Knee replacement physiotherapy is a delicate job, because the joint itself is highly sophisticated. What may seem at first glance 'just a forwards-and-backwards hinge' bending and straightening the leg so you can walk and sit comfortably, is really much more complicated than that. The knee joint has a delicate swivel mechanism that locks the knee home - so you can brace the leg back straight and it will stay there with minimal muscle effort. In other words, the leg won't buckle under as you take weight on it.
Good alignment is the most important requirement for success
By contrast, total hip joint (yes, I know this article is about knees) has none of these invisible inner tricks. The hip is a dumb old joint; a load-bearing workhorse for the body, at the junction where the legs join the torso. In engineering terms it’s a universal joint with a wide range of movement in many directions. And because it’s such a relatively uncomplicated joint, it’s easy for man to replicate. In fact, the surgical procedure called ‘total hip replacement’ is the most successful orthopaedic procedure.
But back to knees. With re-education after knee surgery, knee replacement physiotherapy must mentally prepare patients that the locking must be worked at actively in the rehabilitation period. Usually, in the lead-up to surgery (most commonly for osteoarthritic knees) the quadriceps muscles on the inner side of the thigh (vastus medialis) has become weak, simply because it is often too painful to brace the leg back straight.
Indeed, in the journey of degeneration, when knees get to the point of not straightening completely, their deterioration accelerates because bent knees are much more wobbly, read unstable, in the lateral direction. For these reasons knee replacement physiotherapy must concentrate on strengthening the muscles that control the knee joint in its last few degrees of straightening - so the artificial device is not challenged.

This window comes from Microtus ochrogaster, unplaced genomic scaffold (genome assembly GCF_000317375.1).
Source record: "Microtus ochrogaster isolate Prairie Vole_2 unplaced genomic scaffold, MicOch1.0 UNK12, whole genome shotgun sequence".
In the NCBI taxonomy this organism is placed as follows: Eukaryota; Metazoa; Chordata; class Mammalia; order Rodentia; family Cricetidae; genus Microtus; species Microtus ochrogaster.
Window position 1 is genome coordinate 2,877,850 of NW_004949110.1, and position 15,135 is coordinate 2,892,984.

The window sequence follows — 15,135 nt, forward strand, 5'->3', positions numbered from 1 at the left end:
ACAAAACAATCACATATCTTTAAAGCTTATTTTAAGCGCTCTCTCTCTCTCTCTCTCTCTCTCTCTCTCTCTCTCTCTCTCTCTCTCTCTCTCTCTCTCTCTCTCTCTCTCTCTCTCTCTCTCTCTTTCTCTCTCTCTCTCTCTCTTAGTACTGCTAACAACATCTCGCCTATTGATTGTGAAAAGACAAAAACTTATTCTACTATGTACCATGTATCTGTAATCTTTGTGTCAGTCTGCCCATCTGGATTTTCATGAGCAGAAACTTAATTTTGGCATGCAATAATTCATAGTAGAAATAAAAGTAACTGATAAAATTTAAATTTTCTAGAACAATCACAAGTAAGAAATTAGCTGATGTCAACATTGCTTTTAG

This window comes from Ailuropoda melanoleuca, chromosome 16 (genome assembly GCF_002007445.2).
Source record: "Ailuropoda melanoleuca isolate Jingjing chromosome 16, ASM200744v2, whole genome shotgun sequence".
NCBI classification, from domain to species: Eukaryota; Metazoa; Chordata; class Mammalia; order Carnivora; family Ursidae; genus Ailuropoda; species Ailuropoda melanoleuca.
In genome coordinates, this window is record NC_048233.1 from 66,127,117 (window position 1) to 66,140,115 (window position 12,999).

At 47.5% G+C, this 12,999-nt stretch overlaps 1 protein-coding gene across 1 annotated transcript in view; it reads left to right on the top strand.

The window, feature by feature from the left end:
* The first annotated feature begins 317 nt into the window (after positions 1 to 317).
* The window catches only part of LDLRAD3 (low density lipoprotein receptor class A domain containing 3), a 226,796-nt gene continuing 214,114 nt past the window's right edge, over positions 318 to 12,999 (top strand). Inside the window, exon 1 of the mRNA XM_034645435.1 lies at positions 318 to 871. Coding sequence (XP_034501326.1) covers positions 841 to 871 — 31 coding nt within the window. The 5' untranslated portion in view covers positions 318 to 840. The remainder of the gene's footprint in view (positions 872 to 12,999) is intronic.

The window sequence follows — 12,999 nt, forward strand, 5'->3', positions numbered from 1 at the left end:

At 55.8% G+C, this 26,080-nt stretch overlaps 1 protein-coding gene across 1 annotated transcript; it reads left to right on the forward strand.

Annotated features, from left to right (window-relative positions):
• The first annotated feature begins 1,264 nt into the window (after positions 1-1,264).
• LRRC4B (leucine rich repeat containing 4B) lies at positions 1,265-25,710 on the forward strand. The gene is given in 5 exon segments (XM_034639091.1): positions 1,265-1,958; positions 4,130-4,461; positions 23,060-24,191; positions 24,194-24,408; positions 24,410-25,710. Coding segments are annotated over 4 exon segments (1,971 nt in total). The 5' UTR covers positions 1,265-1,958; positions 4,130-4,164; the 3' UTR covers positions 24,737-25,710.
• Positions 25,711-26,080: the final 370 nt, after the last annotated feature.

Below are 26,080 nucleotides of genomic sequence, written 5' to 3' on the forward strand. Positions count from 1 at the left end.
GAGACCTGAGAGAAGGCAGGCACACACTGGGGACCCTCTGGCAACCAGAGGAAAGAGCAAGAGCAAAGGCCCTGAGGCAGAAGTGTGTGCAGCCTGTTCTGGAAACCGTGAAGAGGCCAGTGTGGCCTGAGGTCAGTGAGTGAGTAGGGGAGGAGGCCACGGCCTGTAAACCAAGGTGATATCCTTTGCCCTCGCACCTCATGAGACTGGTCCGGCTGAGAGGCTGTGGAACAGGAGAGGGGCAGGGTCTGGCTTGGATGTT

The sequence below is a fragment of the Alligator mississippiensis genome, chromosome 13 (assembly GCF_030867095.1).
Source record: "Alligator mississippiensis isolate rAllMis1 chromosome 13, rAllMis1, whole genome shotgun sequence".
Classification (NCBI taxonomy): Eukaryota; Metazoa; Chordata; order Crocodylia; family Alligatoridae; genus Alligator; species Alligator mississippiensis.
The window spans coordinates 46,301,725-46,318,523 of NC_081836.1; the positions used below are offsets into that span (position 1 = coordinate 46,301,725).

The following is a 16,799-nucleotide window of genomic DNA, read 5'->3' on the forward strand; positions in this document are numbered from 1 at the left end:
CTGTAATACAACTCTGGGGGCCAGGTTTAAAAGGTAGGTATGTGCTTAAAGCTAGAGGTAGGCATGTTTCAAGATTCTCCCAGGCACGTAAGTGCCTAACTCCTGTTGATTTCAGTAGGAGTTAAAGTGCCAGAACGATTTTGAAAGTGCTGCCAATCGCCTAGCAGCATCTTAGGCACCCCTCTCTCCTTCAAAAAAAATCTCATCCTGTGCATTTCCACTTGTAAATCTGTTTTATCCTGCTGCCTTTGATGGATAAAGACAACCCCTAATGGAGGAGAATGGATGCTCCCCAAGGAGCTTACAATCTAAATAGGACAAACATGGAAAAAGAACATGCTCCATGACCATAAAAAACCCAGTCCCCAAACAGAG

If the leg remains at all bent after surgery - either inwards with a knock-kneed alignment, or outwards as in bow-legged - the device will break down much more rapidly and require what is termed euphemistically ‘revision’.
Knee replacement physiotherapy must do its best to make good what it inherits after surgery and this may include using small wedges under the inside of the heel, for knock, or the outside for bowed legs. The purpose of this is to minutely alter the angle of the forces passing through the joint. I ask patients to wear these inside the shoe to give the knee replacement a longer life. Incidentally, I also use heel wedges pre-operatively to make the knees more comfortable and delay surgery.
Oh! And the final point to make in the journey of post-operative knee rehabilitation is about the walking.
That is, not walking like daffy duck with the toes pointing out, nor pidgeon toed. Ideal forward and back foot alignment does not introduce extraneous movement to the artificial hinge and this too gives it a longer life. Even a few degrees makes a difference.
And finally, finally if you want to avoid surgery in the first place, have a look at 'Knees' in my Body in Action.
While you are thinking about that, you can click below here to listen to a most interesting radio program broadcast several years ago in Australia about knees, especially if you’re thinking about knee surgery It is essential listening, broadcast as a two part program called 'The Knee Files'. Apart from other things it goes into the work of Professor Graeme Jones, Head of the Musculo Skeletal Unit of the Menzies Institute and his refreshingly good news that knee cartilage does indeed regenerate.
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